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Old 04-15-2018, 09:30 AM
S&WsRsweet S&WsRsweet is offline
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Originally Posted by rct269 View Post
Some of the folks here have spoken, shall we say, less than enthusiastically about the value of our toys as investment vehicles. I sat and stared, and wondered. I wondered if I should argue the point. I wondered how I might make a point without arguing. I decided not to attempt to make any point---to just tell a short story about my own experience with some guns---guns which would accurately be described both as collectible (because there are a lot of folks who collect them)---and guns which are at the same time as common as dirt.

There came a time (1999) when I couldn't find any of the S&W's I was hunting. It was discouraging--depressing even. I was hitting a lot of the big time shows, and coming home empty handed. Every time I walked in the door the Boss Lady asked, "Did you get anything?" She got the same answer every time. I was moaning and groaning about this to a Ruger friend----BIG TIME Ruger collector, who said, "Why don't you start collecting Rugers?" I had a soft spot for Rugers, having had some in my shooter days when I couldn't afford S&W's---and started my Ruger collection right then and there---left his table with a spiffy little Bearcat.

Now we jump ahead to 2007. My S&W collection is coming along, and my Ruger collection is complete----"Old Model Single Actions"-1953 to 1973---all of them in all calibers and all barrel lengths---34 guns total---all the same as the Bearcat---spiffy. I have no idea how much money I spent---other than not a whole lot, because most of them didn't cost very much. If I had to guess, I'd say maybe $15,000----call it $20,000 just for the sake of argument---in spite of the fact this isn't an argument.

So here I am in early 2017. I'm happy with my Ruger Collection, but I'm not head over heels in love with it anymore. I pack the whole mess up, jump in my little car, and head for David Carroll's digs. "Dump 'em.", says I. We speculated about what they might bring. Low to mid 40's was the consensus. Well, that's not too shabby, is it? Nope---and it was some wide of the mark too. By the time all the smoke cleared, they fetched low to mid 50's----and that for sure is not too shabby!!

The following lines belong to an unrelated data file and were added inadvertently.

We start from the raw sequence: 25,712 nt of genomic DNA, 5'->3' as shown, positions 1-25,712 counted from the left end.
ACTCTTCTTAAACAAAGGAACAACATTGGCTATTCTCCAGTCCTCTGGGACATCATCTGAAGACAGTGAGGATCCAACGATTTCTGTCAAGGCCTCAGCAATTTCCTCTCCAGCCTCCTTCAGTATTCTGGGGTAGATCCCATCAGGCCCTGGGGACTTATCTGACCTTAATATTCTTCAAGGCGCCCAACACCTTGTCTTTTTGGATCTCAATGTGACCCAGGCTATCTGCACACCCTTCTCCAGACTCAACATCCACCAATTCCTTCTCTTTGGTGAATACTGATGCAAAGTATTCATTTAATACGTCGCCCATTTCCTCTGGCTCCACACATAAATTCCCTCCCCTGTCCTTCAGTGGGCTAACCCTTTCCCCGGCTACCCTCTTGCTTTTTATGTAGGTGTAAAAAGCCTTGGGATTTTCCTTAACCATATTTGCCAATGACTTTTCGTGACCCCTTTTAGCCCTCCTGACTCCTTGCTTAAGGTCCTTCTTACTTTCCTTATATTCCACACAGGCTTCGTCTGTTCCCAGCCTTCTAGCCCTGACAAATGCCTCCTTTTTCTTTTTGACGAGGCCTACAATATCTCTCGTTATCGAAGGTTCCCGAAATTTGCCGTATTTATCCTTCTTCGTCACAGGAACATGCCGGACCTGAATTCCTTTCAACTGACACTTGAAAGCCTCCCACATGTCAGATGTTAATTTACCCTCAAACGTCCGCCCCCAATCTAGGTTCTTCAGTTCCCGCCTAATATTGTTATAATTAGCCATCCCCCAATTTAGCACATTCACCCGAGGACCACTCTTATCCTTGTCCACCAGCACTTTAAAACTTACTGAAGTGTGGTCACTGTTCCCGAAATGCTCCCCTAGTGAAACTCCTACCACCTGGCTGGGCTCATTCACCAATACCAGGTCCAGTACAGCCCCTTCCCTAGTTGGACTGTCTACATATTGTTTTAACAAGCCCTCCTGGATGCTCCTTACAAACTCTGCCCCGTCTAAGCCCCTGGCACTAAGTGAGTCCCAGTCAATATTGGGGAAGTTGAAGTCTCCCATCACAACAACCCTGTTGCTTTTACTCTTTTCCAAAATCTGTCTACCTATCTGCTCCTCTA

If you have any interest in such things, you might want to look into the time value of money over that period of time. I mention that only because it's my favorite investment (or was)----being that it's risk free. On second thought, you probably don't want to look into that-----it's depressing.

Ralph Tremaine
For a fella not trying to make a point you make a good point .I guess if I buy a gun for investment I should treat it as an investment from the outset or more importantly buy it from the outlook as an investor therefore I would be more likely to actually make a return and do everything in my power to at least not devalue it on the other hand if I buy a gun to shoot and take care if it there is the chance of it increasing in value .Generaly most blue collar guys ( I am very blue collar but raised around people with lots of common sense) don't get that ok the gun didn't get more valuable the money became less valuable and occasionally you may beat the money getting less valuable thing but rarely .I appreciate your input not just from a gun standpoint but a financial standpoint also as the way they are printing it well they rarely print all of it anymore they just enter it into tne computer and click there it is so I guess so etching I have read that you have posted many times but truly today " it is only money " I wonder how many people know just how correct you are about that .
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